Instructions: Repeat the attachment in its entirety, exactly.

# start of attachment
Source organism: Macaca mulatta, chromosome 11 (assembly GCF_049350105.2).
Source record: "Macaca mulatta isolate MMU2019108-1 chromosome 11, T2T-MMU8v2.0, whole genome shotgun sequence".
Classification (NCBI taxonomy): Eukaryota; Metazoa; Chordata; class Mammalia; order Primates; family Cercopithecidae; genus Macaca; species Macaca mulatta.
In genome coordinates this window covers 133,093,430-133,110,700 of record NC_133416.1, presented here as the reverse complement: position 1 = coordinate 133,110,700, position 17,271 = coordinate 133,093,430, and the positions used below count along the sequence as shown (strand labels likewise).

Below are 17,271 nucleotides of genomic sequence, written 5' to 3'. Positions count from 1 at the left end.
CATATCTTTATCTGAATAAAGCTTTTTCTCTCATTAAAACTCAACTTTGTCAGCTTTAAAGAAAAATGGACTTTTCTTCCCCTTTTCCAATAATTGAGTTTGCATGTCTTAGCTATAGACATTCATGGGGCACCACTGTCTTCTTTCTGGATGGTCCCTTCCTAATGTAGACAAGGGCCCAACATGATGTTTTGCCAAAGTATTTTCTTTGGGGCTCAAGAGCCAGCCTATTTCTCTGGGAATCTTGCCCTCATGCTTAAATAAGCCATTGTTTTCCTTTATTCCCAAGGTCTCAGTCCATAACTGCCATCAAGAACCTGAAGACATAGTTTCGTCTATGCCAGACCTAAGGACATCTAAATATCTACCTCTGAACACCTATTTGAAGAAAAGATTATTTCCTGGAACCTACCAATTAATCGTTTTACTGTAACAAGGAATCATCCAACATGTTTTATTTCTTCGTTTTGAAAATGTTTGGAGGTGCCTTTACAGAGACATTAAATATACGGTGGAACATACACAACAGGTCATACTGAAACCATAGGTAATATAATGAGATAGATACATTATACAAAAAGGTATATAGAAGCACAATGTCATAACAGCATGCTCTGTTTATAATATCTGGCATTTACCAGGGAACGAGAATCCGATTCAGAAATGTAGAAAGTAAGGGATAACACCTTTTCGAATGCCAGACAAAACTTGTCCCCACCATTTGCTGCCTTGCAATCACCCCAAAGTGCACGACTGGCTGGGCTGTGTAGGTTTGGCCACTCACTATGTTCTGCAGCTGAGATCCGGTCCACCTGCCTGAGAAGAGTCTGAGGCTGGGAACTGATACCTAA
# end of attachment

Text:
Source organism: Macaca mulatta, chromosome 11 (assembly GCF_049350105.2).
Source record: "Macaca mulatta isolate MMU2019108-1 chromosome 11, T2T-MMU8v2.0, whole genome shotgun sequence".
Classification (NCBI taxonomy): Eukaryota; Metazoa; Chordata; class Mammalia; order Primates; family Cercopithecidae; genus Macaca; species Macaca mulatta.
In genome coordinates this window covers 133,093,430-133,110,700 of record NC_133416.1, presented here as the reverse complement: position 1 = coordinate 133,110,700, position 17,271 = coordinate 133,093,430, and the positions used below count along the sequence as shown (strand labels likewise).

Below are 17,271 nucleotides of genomic sequence, written 5' to 3'. Positions count from 1 at the left end.
CATATCTTTATCTGAATAAAGCTTTTTCTCTCATTAAAACTCAACTTTGTCAGCTTTAAAGAAAAATGGACTTTTCTTCCCCTTTTCCAATAATTGAGTTTGCATGTCTTAGCTATAGACATTCATGGGGCACCACTGTCTTCTTTCTGGATGGTCCCTTCCTAATGTAGACAAGGGCCCAACATGATGTTTTGCCAAAGTATTTTCTTTGGGGCTCAAGAGCCAGCCTATTTCTCTGGGAATCTTGCCCTCATGCTTAAATAAGCCATTGTTTTCCTTTATTCCCAAGGTCTCAGTCCATAACTGCCATCAAGAACCTGAAGACATAGTTTCGTCTATGCCAGACCTAAGGACATCTAAATATCTACCTCTGAACACCTATTTGAAGAAAAGATTATTTCCTGGAACCTACCAATTAATCGTTTTACTGTAACAAGGAATCATCCAACATGTTTTATTTCTTCGTTTTGAAAATGTTTGGAGGTGCCTTTACAGAGACATTAAATATACGGTGGAACATACACAACAGGTCATACTGAAACCATAGGTAATATAATGAGATAGATACATTATACAAAAAGGTATATAGAAGCACAATGTCATAACAGCATGCTCTGTTTATAATATCTGGCATTTACCAGGGAACGAGAATCCGATTCAGAAATGTAGAAAGTAAGGGATAACACCTTTTCGAATGCCAGACAAAACTTGTCCCCACCATTTGCTGCCTTGCAATCACCCCAAAGTGCACGACTGGCTGGGCTGTGTAGGTTTGGCCACTCACTATGTTCTGCAGCTGAGATCCGGTCCACCTGCCTGAGAAGAGTCTGAGGCTGGGAACTGATACCTAA